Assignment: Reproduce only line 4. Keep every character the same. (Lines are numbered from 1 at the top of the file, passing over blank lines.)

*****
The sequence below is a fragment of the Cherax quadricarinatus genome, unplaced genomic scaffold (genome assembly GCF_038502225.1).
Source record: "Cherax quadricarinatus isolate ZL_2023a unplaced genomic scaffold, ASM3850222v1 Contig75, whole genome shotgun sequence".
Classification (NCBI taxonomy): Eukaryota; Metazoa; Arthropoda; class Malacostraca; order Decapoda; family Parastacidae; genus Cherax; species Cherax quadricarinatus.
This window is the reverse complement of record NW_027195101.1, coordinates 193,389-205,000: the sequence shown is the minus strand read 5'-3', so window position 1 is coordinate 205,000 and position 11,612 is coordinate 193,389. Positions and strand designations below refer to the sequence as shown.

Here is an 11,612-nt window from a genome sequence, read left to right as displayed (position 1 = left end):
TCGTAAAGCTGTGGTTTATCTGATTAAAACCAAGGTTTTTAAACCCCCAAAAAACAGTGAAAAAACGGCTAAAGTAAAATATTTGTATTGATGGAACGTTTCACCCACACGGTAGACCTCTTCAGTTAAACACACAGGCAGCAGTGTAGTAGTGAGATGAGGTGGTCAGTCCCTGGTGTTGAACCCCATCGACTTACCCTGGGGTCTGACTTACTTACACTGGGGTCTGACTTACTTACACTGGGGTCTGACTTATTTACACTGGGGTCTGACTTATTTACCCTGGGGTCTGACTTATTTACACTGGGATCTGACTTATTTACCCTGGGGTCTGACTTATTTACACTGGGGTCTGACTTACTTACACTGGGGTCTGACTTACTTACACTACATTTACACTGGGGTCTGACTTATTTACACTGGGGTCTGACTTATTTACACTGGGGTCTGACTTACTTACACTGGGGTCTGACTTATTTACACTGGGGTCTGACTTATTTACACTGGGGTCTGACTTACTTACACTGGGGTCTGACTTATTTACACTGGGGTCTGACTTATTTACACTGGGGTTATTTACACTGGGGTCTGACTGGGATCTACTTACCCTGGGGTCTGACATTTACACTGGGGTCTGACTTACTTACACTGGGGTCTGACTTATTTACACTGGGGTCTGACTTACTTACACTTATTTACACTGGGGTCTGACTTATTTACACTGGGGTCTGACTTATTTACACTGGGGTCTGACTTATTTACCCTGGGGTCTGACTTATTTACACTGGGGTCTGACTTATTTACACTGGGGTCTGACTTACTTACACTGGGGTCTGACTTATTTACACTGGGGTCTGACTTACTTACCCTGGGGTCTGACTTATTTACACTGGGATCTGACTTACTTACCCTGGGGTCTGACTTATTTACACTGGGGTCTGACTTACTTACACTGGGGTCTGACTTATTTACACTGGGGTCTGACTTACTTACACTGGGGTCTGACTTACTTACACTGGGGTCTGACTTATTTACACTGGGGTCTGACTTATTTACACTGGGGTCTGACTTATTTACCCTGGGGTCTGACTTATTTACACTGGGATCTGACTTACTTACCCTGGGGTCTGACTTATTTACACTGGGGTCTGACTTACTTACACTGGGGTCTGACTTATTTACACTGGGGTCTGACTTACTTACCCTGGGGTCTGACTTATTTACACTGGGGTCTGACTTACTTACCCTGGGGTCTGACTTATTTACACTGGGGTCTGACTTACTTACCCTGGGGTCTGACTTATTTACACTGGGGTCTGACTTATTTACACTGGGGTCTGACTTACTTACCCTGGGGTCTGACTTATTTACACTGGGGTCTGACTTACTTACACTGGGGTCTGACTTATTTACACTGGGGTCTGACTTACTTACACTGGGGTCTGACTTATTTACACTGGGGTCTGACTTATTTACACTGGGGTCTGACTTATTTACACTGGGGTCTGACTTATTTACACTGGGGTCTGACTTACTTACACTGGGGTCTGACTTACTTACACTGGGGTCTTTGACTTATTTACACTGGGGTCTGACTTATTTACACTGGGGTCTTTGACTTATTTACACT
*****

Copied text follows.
This window is the reverse complement of record NW_027195101.1, coordinates 193,389-205,000: the sequence shown is the minus strand read 5'-3', so window position 1 is coordinate 205,000 and position 11,612 is coordinate 193,389. Positions and strand designations below refer to the sequence as shown.